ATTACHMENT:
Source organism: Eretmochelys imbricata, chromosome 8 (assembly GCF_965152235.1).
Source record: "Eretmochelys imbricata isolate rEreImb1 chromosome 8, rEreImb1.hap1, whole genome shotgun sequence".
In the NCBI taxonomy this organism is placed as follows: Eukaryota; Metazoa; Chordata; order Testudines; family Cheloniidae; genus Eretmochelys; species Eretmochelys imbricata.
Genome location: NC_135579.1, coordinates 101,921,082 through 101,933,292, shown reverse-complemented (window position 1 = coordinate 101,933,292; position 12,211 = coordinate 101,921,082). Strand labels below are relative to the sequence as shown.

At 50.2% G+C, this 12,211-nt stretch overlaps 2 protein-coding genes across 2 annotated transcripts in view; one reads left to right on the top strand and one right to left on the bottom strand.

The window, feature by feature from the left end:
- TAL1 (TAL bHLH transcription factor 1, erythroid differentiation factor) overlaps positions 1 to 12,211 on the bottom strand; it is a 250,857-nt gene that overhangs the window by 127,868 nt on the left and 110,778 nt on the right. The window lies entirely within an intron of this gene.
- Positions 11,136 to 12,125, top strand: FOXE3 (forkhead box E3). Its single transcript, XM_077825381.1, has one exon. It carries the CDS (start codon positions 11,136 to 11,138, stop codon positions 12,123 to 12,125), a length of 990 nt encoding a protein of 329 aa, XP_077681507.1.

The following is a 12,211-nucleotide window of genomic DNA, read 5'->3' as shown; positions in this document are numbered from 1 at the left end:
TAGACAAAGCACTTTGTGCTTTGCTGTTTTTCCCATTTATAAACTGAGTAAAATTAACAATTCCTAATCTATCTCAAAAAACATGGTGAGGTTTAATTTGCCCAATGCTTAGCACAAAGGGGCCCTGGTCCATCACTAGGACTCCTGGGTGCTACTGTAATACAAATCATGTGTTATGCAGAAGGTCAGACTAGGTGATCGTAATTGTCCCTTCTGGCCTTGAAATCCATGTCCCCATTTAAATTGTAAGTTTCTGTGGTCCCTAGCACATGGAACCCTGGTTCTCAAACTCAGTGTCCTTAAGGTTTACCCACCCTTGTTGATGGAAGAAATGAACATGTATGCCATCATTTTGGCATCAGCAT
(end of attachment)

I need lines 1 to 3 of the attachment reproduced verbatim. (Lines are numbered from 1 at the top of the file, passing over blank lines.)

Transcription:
Source organism: Eretmochelys imbricata, chromosome 8 (assembly GCF_965152235.1).
Source record: "Eretmochelys imbricata isolate rEreImb1 chromosome 8, rEreImb1.hap1, whole genome shotgun sequence".
In the NCBI taxonomy this organism is placed as follows: Eukaryota; Metazoa; Chordata; order Testudines; family Cheloniidae; genus Eretmochelys; species Eretmochelys imbricata.